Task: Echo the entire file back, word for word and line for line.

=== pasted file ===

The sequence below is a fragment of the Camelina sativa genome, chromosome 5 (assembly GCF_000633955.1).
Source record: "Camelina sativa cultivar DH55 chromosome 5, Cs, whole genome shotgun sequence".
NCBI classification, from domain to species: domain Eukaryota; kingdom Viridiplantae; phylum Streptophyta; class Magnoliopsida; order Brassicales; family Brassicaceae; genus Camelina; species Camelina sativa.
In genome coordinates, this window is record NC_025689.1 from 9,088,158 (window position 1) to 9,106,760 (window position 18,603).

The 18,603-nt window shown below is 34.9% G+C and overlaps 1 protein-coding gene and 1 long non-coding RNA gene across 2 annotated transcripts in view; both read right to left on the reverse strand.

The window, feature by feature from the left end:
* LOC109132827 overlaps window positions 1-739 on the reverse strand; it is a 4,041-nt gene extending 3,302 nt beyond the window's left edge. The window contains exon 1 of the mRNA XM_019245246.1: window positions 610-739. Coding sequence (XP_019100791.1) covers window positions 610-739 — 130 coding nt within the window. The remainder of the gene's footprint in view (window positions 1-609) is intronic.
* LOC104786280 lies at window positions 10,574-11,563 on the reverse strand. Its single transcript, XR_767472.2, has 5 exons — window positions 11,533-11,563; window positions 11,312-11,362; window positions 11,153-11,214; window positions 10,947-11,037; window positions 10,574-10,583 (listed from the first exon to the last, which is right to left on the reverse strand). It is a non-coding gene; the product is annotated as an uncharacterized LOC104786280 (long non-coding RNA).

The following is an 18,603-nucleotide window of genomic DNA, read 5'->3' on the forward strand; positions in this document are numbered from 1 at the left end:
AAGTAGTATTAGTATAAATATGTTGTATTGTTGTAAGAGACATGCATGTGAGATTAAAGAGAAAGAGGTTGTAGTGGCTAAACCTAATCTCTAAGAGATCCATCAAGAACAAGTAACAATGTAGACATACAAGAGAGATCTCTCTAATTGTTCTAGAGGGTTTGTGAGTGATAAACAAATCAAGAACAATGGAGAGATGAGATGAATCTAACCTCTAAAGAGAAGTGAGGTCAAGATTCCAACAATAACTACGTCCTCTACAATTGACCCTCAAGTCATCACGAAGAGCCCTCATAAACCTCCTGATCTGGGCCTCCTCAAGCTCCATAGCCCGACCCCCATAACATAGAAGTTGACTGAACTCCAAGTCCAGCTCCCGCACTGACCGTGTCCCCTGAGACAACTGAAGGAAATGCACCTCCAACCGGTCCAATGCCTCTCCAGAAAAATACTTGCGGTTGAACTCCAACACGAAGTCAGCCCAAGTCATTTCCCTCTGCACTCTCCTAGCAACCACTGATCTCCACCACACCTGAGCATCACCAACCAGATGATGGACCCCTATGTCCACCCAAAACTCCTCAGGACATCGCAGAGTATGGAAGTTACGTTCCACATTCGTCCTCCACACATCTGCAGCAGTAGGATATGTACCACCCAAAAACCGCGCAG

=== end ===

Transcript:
The sequence below is a fragment of the Camelina sativa genome, chromosome 5 (assembly GCF_000633955.1).
Source record: "Camelina sativa cultivar DH55 chromosome 5, Cs, whole genome shotgun sequence".
NCBI classification, from domain to species: domain Eukaryota; kingdom Viridiplantae; phylum Streptophyta; class Magnoliopsida; order Brassicales; family Brassicaceae; genus Camelina; species Camelina sativa.
In genome coordinates, this window is record NC_025689.1 from 9,088,158 (window position 1) to 9,106,760 (window position 18,603).

The 18,603-nt window shown below is 34.9% G+C and overlaps 1 protein-coding gene and 1 long non-coding RNA gene across 2 annotated transcripts in view; both read right to left on the reverse strand.

The window, feature by feature from the left end:
* LOC109132827 overlaps window positions 1-739 on the reverse strand; it is a 4,041-nt gene extending 3,302 nt beyond the window's left edge. The window contains exon 1 of the mRNA XM_019245246.1: window positions 610-739. Coding sequence (XP_019100791.1) covers window positions 610-739 — 130 coding nt within the window. The remainder of the gene's footprint in view (window positions 1-609) is intronic.
* LOC104786280 lies at window positions 10,574-11,563 on the reverse strand. Its single transcript, XR_767472.2, has 5 exons — window positions 11,533-11,563; window positions 11,312-11,362; window positions 11,153-11,214; window positions 10,947-11,037; window positions 10,574-10,583 (listed from the first exon to the last, which is right to left on the reverse strand). It is a non-coding gene; the product is annotated as an uncharacterized LOC104786280 (long non-coding RNA).

The following is an 18,603-nucleotide window of genomic DNA, read 5'->3' on the forward strand; positions in this document are numbered from 1 at the left end:
AAGTAGTATTAGTATAAATATGTTGTATTGTTGTAAGAGACATGCATGTGAGATTAAAGAGAAAGAGGTTGTAGTGGCTAAACCTAATCTCTAAGAGATCCATCAAGAACAAGTAACAATGTAGACATACAAGAGAGATCTCTCTAATTGTTCTAGAGGGTTTGTGAGTGATAAACAAATCAAGAACAATGGAGAGATGAGATGAATCTAACCTCTAAAGAGAAGTGAGGTCAAGATTCCAACAATAACTACGTCCTCTACAATTGACCCTCAAGTCATCACGAAGAGCCCTCATAAACCTCCTGATCTGGGCCTCCTCAAGCTCCATAGCCCGACCCCCATAACATAGAAGTTGACTGAACTCCAAGTCCAGCTCCCGCACTGACCGTGTCCCCTGAGACAACTGAAGGAAATGCACCTCCAACCGGTCCAATGCCTCTCCAGAAAAATACTTGCGGTTGAACTCCAACACGAAGTCAGCCCAAGTCATTTCCCTCTGCACTCTCCTAGCAACCACTGATCTCCACCACACCTGAGCATCACCAACCAGATGATGGACCCCTATGTCCACCCAAAACTCCTCAGGACATCGCAGAGTATGGAAGTTACGTTCCACATTCGTCCTCCACACATCTGCAGCAGTAGGATATGTACCACCCAAAAACCGCGCAG